“You know, close games are the best thing you can do, because you learn so much from those situations,” Mahlalela said. “Our guys really handled the end-of-game situation well Their composure and their execution was great, and they can learn from that. Close games, you can really watch the film and study things.”

It wasn’t a perfect start, but with only two days of practice, it’s about as good as they could have reasonably hoped. Their NBA guys looked like NBA guys at Summer League, their one tryout contract was the next best player on the floor for them, and it’s easy to see them playing a little better with a full game from Poeltl and some extra time to iron out the turnovers.

Notes

  • Yeah, we’re copping my Raptors 905 recap format here with half-gamer, half-notes. I figure it lends itself better to games like these where people might not be as concerned about the game-flow as the actual player performances.
    • As always, yes, all Summer League caveats apply. The context of the tournament needs to be recognized. That doesn’t mean information can’t be pulled from it – positive signs are allowed to breed optimism, and negatives can help inform the rest of a player’s offseason (personally, I find negatives to be a bit more concerning than positives are encouraging here, but that varies based on the player and skill in question).
  • Most of the recap focusing on three Raptors is fitting now, looking at the boxscore. Siakam was dominant with 24 points on 14 shots, VanVleet had an easy 18 points, nine assists, and plus-12 rating, and Poeltl shot 6-of-8 for a 12-and-10 double-double in just 23 minutes. Meeks had the biggest impact of anyone not on the NBA roster with 15 points and nine rebounds off the bench, finding a quick chemistry with VanVleet. Will Sheehey had a bit of a rough outing, his first since dislocating his elbow before the 905 playoff run. Alfonzo McKinnie and Troy Caupain were really solid in their roles and have a little more to show still.
  • Old friend Axel Toupane was across the court in this one but had a bit of a rough outing, shooting 2-of-9. His first step is ridiculous, and if he continues to improve as a playmaker on those drives, like he showed some here, that’s a nice complementary skillset for a defense-first player. He has a non-guaranteed deal with the Pelicans for this season and figures to get a good look in training camp.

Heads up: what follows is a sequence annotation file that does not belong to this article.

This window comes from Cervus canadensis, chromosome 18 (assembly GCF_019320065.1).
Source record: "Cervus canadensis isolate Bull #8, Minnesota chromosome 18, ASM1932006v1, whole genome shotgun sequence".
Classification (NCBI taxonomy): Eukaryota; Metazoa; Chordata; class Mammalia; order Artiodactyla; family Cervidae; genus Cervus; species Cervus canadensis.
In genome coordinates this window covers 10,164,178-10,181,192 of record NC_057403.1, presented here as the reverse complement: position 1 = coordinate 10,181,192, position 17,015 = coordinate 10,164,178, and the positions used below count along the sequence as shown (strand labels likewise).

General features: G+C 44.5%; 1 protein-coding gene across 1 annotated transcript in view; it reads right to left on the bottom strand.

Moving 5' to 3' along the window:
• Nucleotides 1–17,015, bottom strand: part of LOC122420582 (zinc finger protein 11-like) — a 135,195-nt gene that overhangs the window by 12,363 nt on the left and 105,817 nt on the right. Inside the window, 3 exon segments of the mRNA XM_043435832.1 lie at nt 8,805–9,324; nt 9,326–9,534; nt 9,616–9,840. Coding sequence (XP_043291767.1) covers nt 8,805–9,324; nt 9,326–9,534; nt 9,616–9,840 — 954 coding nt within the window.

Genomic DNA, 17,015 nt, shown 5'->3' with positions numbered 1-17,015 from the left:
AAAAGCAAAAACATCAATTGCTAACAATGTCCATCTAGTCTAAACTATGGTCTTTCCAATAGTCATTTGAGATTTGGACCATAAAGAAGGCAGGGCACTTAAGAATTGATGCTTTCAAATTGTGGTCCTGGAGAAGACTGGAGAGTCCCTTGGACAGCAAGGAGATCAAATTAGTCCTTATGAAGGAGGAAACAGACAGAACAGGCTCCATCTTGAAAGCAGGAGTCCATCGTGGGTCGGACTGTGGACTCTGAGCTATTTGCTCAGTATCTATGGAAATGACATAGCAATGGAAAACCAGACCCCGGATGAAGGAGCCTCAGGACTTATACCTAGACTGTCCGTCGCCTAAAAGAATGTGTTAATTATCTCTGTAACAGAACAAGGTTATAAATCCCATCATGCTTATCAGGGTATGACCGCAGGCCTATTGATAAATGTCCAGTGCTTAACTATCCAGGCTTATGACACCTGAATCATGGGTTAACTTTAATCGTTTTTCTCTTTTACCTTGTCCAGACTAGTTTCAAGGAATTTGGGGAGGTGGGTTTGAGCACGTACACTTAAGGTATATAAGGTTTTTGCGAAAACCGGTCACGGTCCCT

• Also suiting up for the Pelicans was Cheick Diallo, who looked really good here against a quality Raptors frontcourt. Diallo finished with 27 points and 10 rebounds, showing improved range and making a nice dump-off while rumbling to the rim.
  • OG Anunoby (knee) and Malcolm Miller (ankle) are out for the tournament. Anunoby signed autographs for fans after the game.
    • Among your Raptors in attendance in Vegas: Almost the entire front office, Lucas Nogueira (on the bench for this one), Norman Powell, Delon Wright, Bruno Caboclo, and DeMar DeRozan. There may be more, too, but those are the ones I could spot.
  • The Raptors play again tomorrow, tipping off against the Minnesota Timberwolves at 6:30 ET.
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Malcolm Miller to miss Summer League with ankle sprain

Malcolm Miller’s career as a Toronto Raptors is off to an inauspicious start. Expected to make his unofficial debut with the club in their Las Vegas Summer League opener on Friday, Miller will instead miss the entire tournament due to a right ankle sprain.

Signed to the team’s first ever two-way contract on Thursday, Miller suffered the injury sometime in the last two days of practice. With three games in the next four days, it just doesn’t make a great deal of sense to push things, and Miller will instead stay around the team and look to get a jump start on learning the team’s system.

Considering he figures to be a part of the Raptors’ plans this year – two-way players can spend up to 45 days on the NBA roster, plus any time before G-League training camp and after the G-League regular season – it would have been nice to get a closer look at him here in Vegas. A potential 3-and-D combo-forward, the 24-year-old is a nice development piece for the coming season, but fans will have to wait until the preseason to see how he looks lined up alongside some of his Raptors (or Raptors 905) teammates.

This is the second change to the Summer Raptors, as Matt Thomas was removed from the roster last week for undisclosed reasons and replaced by Canadian Mychal Mulder.

We’ll have full coverage of each Summer League game.

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VIDEO: Kyle Lowry re-introductory presser

The Toronto Raptors re-introduced Kyle Lowry, fresh off of a new three-year deal, at Air Canada Centre on Friday. Here’s the video of his press conference:

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VIDEO: Serge Ibaka re-introductory presser

The Toronto Raptors re-introduced Serge Ibaka, fresh off of a new three-year deal, at Air Canada Centre on Friday. Here’s the video of his press conference:

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Raptors announce re-signings; Ujiri says he’s a Raptor for life

The Toronto Raptors announced Friday that they have re-signed Serge Ibaka and Kyle Lowry.

“We are thrilled with the skills and intangibles Serge brings to our team,” Raptors President Masai Ujiri said of Ibaka in a release. “He is one of the top two-way power forwards in the NBA and his ability to stretch the floor is a valuable asset today’s game.”

“Kyle has been a valuable part of our team’s success the past five years,” he said in a second release. “He has grown as a player and person during his time in Toronto and we are excited that he wants to be here to help us continue building a championship program.”